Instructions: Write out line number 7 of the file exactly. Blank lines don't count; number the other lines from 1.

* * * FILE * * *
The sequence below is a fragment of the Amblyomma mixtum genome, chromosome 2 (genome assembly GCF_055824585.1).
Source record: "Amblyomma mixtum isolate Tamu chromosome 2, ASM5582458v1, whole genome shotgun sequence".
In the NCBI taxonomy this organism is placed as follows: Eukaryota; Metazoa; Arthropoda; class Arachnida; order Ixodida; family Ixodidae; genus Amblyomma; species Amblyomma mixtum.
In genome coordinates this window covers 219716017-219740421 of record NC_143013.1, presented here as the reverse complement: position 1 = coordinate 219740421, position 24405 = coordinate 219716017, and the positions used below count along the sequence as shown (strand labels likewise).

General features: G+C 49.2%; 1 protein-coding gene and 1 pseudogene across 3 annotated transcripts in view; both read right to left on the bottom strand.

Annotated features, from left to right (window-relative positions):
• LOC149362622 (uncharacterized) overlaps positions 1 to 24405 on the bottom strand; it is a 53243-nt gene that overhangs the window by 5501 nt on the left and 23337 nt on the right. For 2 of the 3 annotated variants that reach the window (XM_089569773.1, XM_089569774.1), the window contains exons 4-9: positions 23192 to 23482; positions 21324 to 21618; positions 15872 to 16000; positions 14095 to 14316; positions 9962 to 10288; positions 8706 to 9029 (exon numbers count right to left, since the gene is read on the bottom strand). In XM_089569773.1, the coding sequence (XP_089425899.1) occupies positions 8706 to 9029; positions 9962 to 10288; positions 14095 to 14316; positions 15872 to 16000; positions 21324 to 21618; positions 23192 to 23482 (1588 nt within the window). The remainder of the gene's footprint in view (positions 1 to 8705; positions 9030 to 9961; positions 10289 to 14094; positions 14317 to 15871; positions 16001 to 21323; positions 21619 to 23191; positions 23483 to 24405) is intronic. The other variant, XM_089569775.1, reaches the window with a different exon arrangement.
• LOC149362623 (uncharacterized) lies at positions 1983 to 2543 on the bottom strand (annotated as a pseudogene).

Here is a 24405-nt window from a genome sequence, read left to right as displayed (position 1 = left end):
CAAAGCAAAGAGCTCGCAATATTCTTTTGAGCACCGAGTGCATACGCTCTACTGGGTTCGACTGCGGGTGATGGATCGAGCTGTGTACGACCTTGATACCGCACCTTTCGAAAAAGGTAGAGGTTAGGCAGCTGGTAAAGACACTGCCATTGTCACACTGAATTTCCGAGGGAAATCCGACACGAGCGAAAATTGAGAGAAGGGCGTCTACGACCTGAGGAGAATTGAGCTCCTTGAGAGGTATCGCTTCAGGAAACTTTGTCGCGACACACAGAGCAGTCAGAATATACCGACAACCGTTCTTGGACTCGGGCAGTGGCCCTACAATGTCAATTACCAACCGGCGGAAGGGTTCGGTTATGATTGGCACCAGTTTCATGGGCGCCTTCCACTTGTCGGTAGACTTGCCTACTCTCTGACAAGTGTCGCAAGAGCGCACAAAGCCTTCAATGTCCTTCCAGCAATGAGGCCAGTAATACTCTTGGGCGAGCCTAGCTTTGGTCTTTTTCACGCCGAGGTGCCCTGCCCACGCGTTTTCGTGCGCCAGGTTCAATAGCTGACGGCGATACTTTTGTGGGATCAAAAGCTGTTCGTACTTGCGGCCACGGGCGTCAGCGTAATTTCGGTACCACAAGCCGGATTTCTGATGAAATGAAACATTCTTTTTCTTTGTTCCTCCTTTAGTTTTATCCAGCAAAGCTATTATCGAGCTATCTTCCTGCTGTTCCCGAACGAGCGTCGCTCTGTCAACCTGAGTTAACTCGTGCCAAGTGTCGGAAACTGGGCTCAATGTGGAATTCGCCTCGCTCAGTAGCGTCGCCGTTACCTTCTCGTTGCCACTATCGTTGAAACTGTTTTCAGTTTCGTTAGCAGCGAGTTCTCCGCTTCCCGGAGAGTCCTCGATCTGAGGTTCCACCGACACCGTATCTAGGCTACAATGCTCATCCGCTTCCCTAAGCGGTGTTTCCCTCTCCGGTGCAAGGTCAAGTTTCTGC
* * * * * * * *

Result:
• LOC149362622 (uncharacterized) overlaps positions 1 to 24405 on the bottom strand; it is a 53243-nt gene that overhangs the window by 5501 nt on the left and 23337 nt on the right. For 2 of the 3 annotated variants that reach the window (XM_089569773.1, XM_089569774.1), the window contains exons 4-9: positions 23192 to 23482; positions 21324 to 21618; positions 15872 to 16000; positions 14095 to 14316; positions 9962 to 10288; positions 8706 to 9029 (exon numbers count right to left, since the gene is read on the bottom strand). In XM_089569773.1, the coding sequence (XP_089425899.1) occupies positions 8706 to 9029; positions 9962 to 10288; positions 14095 to 14316; positions 15872 to 16000; positions 21324 to 21618; positions 23192 to 23482 (1588 nt within the window). The remainder of the gene's footprint in view (positions 1 to 8705; positions 9030 to 9961; positions 10289 to 14094; positions 14317 to 15871; positions 16001 to 21323; positions 21619 to 23191; positions 23483 to 24405) is intronic. The other variant, XM_089569775.1, reaches the window with a different exon arrangement.